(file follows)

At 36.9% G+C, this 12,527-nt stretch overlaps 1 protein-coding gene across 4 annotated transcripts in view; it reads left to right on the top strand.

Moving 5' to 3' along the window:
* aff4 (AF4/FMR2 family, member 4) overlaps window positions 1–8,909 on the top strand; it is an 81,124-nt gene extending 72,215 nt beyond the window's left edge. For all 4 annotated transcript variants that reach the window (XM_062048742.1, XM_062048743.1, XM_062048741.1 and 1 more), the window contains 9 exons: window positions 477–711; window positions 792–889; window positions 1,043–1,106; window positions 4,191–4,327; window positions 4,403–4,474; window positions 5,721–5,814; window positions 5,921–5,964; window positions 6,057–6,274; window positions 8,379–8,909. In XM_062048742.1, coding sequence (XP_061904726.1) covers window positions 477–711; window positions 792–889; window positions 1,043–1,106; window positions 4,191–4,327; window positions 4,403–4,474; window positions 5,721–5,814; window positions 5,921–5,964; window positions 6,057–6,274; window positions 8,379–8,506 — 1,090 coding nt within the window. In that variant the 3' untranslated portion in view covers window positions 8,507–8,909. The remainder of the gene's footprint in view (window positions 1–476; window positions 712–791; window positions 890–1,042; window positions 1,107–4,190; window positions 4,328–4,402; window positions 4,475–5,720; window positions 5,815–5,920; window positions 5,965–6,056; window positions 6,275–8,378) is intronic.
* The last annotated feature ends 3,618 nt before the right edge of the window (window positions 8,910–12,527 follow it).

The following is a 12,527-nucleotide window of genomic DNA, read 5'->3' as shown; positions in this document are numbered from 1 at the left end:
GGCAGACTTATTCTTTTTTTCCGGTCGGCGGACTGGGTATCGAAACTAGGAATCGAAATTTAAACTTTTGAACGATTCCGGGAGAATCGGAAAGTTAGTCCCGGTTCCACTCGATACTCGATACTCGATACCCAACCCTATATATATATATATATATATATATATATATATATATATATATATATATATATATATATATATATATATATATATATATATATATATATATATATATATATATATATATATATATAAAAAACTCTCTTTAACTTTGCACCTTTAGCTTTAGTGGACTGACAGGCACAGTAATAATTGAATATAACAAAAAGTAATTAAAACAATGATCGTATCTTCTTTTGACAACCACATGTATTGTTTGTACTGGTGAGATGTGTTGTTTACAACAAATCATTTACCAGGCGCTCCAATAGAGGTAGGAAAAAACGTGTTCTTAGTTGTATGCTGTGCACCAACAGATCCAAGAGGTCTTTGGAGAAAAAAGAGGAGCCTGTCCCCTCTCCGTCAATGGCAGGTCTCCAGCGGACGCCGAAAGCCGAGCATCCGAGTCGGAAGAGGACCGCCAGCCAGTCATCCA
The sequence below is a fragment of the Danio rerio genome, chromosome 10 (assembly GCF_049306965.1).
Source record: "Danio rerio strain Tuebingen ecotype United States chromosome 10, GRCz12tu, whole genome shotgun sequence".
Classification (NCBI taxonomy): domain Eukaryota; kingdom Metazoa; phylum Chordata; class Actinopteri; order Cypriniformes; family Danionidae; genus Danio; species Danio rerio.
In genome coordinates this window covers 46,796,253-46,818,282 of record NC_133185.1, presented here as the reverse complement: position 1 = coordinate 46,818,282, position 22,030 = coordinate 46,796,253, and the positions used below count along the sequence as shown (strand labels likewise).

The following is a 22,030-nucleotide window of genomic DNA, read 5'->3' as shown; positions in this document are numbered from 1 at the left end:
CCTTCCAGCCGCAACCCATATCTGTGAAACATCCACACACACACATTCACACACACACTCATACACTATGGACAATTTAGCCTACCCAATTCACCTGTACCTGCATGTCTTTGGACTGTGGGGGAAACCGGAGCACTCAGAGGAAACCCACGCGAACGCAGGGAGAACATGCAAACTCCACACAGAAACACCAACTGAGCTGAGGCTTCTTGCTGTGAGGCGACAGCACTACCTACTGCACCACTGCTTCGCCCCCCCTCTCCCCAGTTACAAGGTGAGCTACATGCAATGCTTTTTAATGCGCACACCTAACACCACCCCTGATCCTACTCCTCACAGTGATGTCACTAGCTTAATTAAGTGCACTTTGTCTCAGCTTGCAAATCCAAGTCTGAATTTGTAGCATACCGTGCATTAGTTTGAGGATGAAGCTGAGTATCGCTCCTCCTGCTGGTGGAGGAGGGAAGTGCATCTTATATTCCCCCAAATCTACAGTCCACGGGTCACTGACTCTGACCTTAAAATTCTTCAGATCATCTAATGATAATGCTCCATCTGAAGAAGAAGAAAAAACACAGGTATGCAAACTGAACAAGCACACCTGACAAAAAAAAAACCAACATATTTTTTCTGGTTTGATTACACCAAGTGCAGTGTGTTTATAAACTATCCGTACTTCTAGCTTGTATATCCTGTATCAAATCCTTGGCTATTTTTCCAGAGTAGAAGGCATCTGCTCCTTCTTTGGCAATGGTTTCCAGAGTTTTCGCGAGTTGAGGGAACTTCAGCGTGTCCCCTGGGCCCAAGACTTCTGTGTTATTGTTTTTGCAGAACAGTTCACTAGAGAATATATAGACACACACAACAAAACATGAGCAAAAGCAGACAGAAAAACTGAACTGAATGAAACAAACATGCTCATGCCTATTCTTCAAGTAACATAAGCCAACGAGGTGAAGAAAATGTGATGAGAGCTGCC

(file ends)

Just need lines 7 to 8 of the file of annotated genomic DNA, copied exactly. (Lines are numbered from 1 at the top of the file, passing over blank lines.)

The sequence below is a fragment of the Danio rerio genome, chromosome 10 (assembly GCF_049306965.1).
Source record: "Danio rerio strain Tuebingen ecotype United States chromosome 10, GRCz12tu, whole genome shotgun sequence".